I suspect I tolerated this novel a little better on audio than I would have in print. The novel opens at Robins wedding. Strike and Robin come to an agreement that she’ll return to work as a partner. One of the first cases they begin to work together is to determine who is blackmailing the Minister for Culture, Jasper Chiswell, and Robin goes undercover in his office. In the meanwhile a schizophrenic young man has turned up in Strikes office claiming to have seen a young girl strangled to death when he was young.  The young man bolts but the admission bothers Strike so he sets out to find the young man’s brother. Not surprisingly there turns out to be a connection between Chiswell and the brother. Turns out the brother is the one potentially blackmailing Chiswell. The mystery itself was okay but most definitely not as enthralling as the Silkworm, my favorite in the series. The author looks very closely at Robin and Comoran’s underlying feelings for one another. I am not a fan of “let’s get Strike and Robin together romantically” so I found that whole bit of the story to be annoying.  I also found Strike to be almost unlikable in this book. He treats his current girlfriend horribly and we still had to have a subplot with him and his ex Charlotte. In the meanwhile Robin is having problems with her new husband. I got a little tired of the personal relationship issues and the book could have used a bit of a trim. It was overlong in my opinion. Those rooting for Strike and Robin to get together will probably enjoy it more than I did.



The House with Chicken Legs was a book I really, really wanted to love. It is currently on the 2019 CILIP Carnegie Medal longlist. I loved the cover and I really love Baba Yaga folklore so I had high expectations for this story. I’d like to start with the parts I did enjoy about the story. The concept of the Baba Yaga as a guide for the dead and how important that role is was fascinating. Jack, Marinka’s pet jackdaw, is also great fun and I’m sure there are going to be some kids out there looking for one as a pet after reading this book. I also loved the character of the house itself. The house acts as both a playmate and as a sort of mother figure for Marinka. It was somewhat surprising when Marinka abuses her house, sometimes kicking it or shouting at it. This actions seemed more like that of a toddler than a 13 year old. I understood her desire to just be a regular girl with living friends and to not being boxed in with a predetermined fate. However, as the story progressed it became a little repetitive. Marinka would seem to understand her actions and then a few pages further in revert to a petulant child.  Also somewhat surprising was the actions of her baba. Her Baba Yaga, in essence, abandons her to assist the spirit of a young dead girl with no explanation or advice for Marinka. Granted this does explain a lot of Marinka’s behavior but I would l have liked to have seen her express her frustrations in a different manner other than shouting and kicking. . While I did not always care for Marinka my guess is that story will be enjoyed by its target audience.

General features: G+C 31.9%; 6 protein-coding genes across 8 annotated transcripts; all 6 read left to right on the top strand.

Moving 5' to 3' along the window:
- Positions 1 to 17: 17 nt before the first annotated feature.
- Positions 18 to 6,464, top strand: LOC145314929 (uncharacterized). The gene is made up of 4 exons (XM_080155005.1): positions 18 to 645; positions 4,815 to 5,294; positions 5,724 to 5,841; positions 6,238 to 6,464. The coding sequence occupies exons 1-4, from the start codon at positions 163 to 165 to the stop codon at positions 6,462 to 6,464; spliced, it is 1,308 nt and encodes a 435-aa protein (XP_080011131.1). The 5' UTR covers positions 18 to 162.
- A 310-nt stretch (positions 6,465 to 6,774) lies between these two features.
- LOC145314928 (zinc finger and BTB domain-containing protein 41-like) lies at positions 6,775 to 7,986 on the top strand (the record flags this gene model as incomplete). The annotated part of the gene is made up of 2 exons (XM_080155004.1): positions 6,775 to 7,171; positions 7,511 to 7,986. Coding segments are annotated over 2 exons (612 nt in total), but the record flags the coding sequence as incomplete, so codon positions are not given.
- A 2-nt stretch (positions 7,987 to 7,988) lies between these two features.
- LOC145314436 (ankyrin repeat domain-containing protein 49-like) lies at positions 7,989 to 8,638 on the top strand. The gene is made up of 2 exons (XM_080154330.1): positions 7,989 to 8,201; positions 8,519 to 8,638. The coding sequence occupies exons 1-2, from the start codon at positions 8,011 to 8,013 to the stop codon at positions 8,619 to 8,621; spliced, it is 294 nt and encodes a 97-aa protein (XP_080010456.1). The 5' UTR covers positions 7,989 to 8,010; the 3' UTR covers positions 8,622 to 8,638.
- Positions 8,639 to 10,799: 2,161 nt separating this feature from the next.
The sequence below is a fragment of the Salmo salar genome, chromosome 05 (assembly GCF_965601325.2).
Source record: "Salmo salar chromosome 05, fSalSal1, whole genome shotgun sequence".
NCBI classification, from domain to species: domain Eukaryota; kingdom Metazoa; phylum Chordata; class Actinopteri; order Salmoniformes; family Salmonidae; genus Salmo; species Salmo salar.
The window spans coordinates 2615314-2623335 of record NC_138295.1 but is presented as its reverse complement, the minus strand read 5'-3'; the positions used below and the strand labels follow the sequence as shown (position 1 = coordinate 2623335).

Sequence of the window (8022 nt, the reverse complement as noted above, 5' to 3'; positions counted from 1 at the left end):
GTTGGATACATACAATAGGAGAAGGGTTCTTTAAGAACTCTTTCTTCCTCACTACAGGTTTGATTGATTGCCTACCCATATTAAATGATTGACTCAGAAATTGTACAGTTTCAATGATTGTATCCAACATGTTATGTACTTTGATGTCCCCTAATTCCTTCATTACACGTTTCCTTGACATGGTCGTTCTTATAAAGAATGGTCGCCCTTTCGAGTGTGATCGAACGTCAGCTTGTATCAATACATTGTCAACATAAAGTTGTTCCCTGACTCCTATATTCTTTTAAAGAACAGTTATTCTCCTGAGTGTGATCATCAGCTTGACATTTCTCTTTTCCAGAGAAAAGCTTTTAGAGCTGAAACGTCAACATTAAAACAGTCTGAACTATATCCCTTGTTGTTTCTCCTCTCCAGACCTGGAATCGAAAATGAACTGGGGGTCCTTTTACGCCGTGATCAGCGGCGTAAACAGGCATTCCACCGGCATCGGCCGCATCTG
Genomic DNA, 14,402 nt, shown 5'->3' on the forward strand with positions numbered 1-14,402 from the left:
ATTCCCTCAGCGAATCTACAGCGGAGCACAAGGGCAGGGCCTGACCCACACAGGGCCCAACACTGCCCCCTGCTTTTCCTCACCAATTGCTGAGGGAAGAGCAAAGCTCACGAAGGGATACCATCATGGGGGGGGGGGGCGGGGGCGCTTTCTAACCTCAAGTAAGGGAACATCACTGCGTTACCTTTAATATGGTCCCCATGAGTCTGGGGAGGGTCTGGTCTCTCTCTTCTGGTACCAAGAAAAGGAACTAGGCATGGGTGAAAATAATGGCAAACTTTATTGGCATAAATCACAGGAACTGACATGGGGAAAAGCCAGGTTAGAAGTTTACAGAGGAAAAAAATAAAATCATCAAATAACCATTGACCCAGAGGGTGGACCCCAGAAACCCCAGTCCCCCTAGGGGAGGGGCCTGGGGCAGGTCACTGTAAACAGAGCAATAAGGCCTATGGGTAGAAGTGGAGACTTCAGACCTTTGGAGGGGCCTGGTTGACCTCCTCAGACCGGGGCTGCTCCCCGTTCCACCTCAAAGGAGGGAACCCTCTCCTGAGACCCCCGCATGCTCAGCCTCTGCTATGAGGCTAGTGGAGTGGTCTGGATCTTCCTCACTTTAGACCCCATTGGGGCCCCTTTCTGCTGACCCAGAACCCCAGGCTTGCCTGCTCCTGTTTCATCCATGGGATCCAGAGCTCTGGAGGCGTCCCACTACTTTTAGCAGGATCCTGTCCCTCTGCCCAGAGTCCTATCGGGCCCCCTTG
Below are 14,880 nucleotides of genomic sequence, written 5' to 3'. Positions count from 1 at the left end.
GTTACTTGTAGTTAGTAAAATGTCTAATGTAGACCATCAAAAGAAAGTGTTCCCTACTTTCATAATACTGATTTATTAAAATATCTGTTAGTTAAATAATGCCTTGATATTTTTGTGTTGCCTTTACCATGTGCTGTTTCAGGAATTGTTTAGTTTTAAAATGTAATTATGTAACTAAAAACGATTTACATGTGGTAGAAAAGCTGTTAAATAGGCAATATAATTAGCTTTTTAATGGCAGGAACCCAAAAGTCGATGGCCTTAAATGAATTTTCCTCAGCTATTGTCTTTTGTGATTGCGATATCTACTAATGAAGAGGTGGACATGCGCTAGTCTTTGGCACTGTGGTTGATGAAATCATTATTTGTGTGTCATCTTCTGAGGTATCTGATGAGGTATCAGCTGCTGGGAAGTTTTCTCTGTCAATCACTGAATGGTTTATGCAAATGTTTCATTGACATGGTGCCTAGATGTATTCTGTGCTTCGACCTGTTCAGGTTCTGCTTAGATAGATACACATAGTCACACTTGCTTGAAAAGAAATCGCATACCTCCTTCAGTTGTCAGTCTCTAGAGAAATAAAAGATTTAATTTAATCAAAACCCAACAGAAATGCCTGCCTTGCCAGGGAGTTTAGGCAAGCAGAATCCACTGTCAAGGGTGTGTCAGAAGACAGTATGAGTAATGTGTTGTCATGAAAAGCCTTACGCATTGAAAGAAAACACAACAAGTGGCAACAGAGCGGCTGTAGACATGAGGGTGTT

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Books I LOVED with Fewer than 2,000 Ratings on Goodreads

Here are some of my favorite books that need more love. Some of these are horror novels so it is less surprising to me that they have low ratings but others shocked me. Let’s start with the horror novels shall we?


Sarah Langan is a three time Bram Stoker winner. I enjoyed both her novels in the keepers series but especially enjoyed the second entitle The Missing (1,390 ratings.) Like Stephen King she sets her novels in a small town. In The Missing the  town becomes infected by a sentient malevolence which infects everything in the form of a viral infection either immediately killing or changing its host. As I recall this one was a page turner for me.




Travelers Rest by Keith Lee Morris (437 ratings.) Like most horror novels this can be compared to another King novel.  There is a superficial similarity to The Shining in that there is a creepy hotel and unrelenting snow. Reality and sense of self is key to surviving in this atmospheric tale. It isn’t your typical horror novel so, if you choose to read this, give it a chance to stand on its own merits.

Now on to some speculative fiction

Arctic Rising by Tobias S. Buckell (1019 ratings) is a near future ecologically themed hybrid SF/ thriller. I’m a huge sucker for climate themed science fiction and enjoyed the heck out of this one. I believe Buckell is comparatively well known so I was a little surprised that not too many people had picked this one up.


Admiral by Sean Danker (1,176 ratings. This one hurt my heart. Militaristic science fiction with tons of action, a snarky main character and creepy arachnid beasties. There is a very small cast of characters and I enjoyed watching their relationships develop as they attempted to survive on a deserted planet. Tightly plotted , this is an absolute gem of a rollicking sci fi adventure. Also, I mentioned the snark, right? Loved the Admiral as a character.




Venturing across the aisle to mystery related matters we have The Blue by Lucy Clarke. This is a wee bit of a cheat as it has 2,465 ratings which I feel is too low for this book. Two friends chuck their stagnant lives in London and end up in the Philippines. By chance they end up on a yacht called The Blue. At first idyllic we know something has gone wrong as the story shifts back and forth in time and one of the girls ends up alone. For a change the blurb “…At turns gorgeously scenic and entirely haunting, The Blue is a page-turning thriller about friendship, freedom and wanting to leave the past behind” does the book justice.